Franklin Delano Roosevelt (often called FDR) was the thirty-second president of the United States. He served from 1933 through 1945. Assuming the Presidency at the depth of the Great Depression, Franklin D. Roosevelt helped the American people regain faith in themselves. He brought hope as he promised prompt, vigorous action, and asserted in his Inaugural Address, "the only thing we have to fear is fear itself."
Born in 1882 at Hyde Park, New York--now a national historic site--he was the son of James Roosevelt and Sarah Delano. Franklin attended Harvard University and Columbia Law School. On St. Patrick's Day, 1905, he married Eleanor Roosevelt.
Franklin D. Roosevelt (30 January 1882 – 12 April 1945) 04 March 1933 – 12 April 1945 Initiated to the Freemasonry on 11 October 1911 in Holland Lodge No. 8, New York City. Made Honorary Grand Master of the Order of DeMolay on 13 April 1934.
Following the example of his fifth cousin, President Theodore Roosevelt, whom he greatly admired, Franklin D. Roosevelt entered public service through politics, but as a Democrat. He won election to the New York Senate in 1910. President Wilson appointed him Assistant Secretary of the Navy, and he was the Democratic nominee for Vice President in 1920.
In the summer of 1921, when he was 39, disaster hit-he was stricken with poliomyelitis. Demonstrating indomitable courage, he fought to regain the use of his legs, particularly through swimming. At the 1924 Democratic Convention he dramatically appeared on crutches to nominate Alfred E. Smith as "the Happy Warrior." In 1928 Roosevelt became Governor of New York.
He was elected President in November 1932, to the first of four terms. By March there were 13,000,000 unemployed, and almost every bank was closed. In his first "hundred days," he proposed, and Congress enacted, a sweeping program to bring recovery to business and agriculture, relief to the unemployed and to those in danger of losing farms and homes, and reform, especially through the establishment of the Tennessee Valley Authority.
By 1935 the Nation had achieved some measure of recovery, but businessmen and bankers were turning more and more against Roosevelt's New Deal program. They feared his experiments, were appalled because he had taken the Nation off the gold standard and allowed deficits in the budget, and disliked the concessions to labor. Roosevelt responded with a new program of reform: Social Security, heavier taxes on the wealthy, new controls over banks and public utilities, and an enormous work relief program for the unemployed.
In 1936 he was re-elected by a top-heavy margin. Feeling he was armed with a popular mandate, he sought legislation to enlarge the Supreme Court, which had been invalidating key New Deal measures. Roosevelt lost the Supreme Court battle, but a revolution in constitutional law took place. Thereafter the Government could legally regulate the economy.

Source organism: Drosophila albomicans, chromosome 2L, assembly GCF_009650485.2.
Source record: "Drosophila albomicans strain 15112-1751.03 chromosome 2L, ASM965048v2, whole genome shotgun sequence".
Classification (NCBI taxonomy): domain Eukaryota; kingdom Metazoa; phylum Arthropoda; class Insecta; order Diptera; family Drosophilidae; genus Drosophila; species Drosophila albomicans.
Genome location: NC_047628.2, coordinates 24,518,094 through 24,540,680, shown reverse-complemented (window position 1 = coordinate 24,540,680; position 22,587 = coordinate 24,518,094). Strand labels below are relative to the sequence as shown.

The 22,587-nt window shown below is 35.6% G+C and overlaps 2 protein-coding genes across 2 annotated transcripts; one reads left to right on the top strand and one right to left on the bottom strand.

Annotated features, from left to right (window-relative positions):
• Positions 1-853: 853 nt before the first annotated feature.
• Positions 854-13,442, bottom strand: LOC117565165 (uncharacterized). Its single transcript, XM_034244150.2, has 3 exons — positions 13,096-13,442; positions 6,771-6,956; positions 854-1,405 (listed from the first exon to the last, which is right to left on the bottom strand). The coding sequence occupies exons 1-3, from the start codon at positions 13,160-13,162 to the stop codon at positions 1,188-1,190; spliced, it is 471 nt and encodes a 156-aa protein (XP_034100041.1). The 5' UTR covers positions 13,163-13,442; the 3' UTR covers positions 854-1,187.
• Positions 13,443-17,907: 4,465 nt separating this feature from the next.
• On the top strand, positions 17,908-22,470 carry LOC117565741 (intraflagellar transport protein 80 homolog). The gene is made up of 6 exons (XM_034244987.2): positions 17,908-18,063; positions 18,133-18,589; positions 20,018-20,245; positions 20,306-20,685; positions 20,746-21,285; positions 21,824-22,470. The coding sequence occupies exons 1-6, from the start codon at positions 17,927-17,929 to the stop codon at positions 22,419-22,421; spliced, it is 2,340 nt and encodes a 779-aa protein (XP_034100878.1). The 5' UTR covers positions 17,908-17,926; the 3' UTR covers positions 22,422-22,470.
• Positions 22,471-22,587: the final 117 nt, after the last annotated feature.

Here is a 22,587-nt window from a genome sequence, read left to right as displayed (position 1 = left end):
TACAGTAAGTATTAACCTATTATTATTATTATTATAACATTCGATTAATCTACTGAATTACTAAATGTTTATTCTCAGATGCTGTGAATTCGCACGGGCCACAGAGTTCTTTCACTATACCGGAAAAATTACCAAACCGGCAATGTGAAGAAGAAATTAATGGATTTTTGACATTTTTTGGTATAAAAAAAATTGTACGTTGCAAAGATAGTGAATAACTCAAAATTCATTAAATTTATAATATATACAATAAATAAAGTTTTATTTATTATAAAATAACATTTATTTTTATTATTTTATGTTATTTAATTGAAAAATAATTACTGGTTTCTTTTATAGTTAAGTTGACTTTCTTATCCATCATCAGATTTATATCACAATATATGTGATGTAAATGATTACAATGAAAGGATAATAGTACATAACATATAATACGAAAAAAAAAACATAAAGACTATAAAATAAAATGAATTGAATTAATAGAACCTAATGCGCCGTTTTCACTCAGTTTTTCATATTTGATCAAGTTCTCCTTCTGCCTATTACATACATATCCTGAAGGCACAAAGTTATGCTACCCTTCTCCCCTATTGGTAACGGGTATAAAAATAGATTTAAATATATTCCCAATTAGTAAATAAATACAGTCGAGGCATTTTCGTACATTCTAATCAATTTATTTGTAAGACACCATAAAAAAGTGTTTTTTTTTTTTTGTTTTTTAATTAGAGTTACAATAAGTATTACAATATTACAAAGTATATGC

Roosevelt had pledged the United States to the "good neighbor" policy, transforming the Monroe Doctrine from a unilateral American manifesto into arrangements for mutual action against aggressors. He also sought through neutrality legislation to keep the United States out of the war in Europe, yet at the same time to strengthen nations threatened or attacked. When France fell and England came under siege in 1940, he began to send Great Britain all possible aid short of actual military involvement.
When the Japanese attacked Pearl Harbor on 07 December 1941, Roosevelt directed organization of the Nation's manpower and resources for global war.
Feeling that the future peace of the world would depend upon relations between the United States and Russia, he devoted much thought to the planning of a United Nations, in which, he hoped, international difficulties could be settled.
As the war drew to a close, Roosevelt's health deteriorated, and on 12 April 1945, while at Warm Springs, Georgia, he died of a cerebral hemorrhage.
Funeral services were held 16 April 1945 at Notre Dame for United States President Franklin Delano Roosevelt as a way to honor him.
President Franklin D. Roosevelt → Sara Delano → Warren Delano → Warren Delano → Ephraim Delano → Thomas Delano → Mercy Warren → Nathaniel Warren → RICHARD WARREN
Franklin D. Roosevelt → Sara Delano → Warren Delano → Warren Delano → Elizabeth Cushman → James Cushman → Eleazer Cushman → MARY ALLERTON → ISAAC ALLERTON
Franklin D. Roosevelt → Sara Delano → Warren Delano → Warren Delano → Elizabeth Cushman → James Cushman → Elizabeth Coombs → John Coombs → Sarah Priest → DEGORY PRIEST
Franklin D. Roosevelt → Sara Delano → Warren Delano → Deborah Church → Deborah Perry → Samuel Perry → Ebenezer Perry → Esther Taber → Esther Cooke → JOHN COOKE → FRANCIS COOKE
Franklin D. Roosevelt → James Roosevelt → Mary Aspinwall → Susan Howland → Joseph Howland → Nathanial Howland Jr. → Nathanial Howland Sr. → Joseph Howland → JOHN HOWLAND
Descendant of Pilgrims Isaac Allerton, Francis Cooke, John Howland, Degory Priest, John Tilley and Richard Warren.
FDR was also related to:
Winston Churchill (7th cousin once removed, maternal)
The White House, www.whitehouse.gov, accessed March 13, 2007.
Photos, www.fdrlibrary.marist.edu/photos, accessed March 13, 2007.
"New York, New York City Municipal Deaths, 1795-1949," database, FamilySearch (https://www.familysearch.org/ark:/61903/1:1:2718-9Y1 : 3 June 2020), Franklin D. Roosevelt in entry for Franklin Delano Roosevelt Jr., 1 Nov 1909; citing Death, Manhattan, New York City, New York, United States, New York Municipal Archives, New York; FHL microfilm 1,323,229.
Beth Britten's biography of her brother Benjamin Britten the composer, entitled 'My Brother Benjamin', published by The Kensal Press in 1986 (ISBN 0-946041-40-7), includes extensive family trees. Hundreds of friends, professional connections and people in the 'music world' are also mentioned in the text.'My Brother Benjamin' by his sister Beth Britten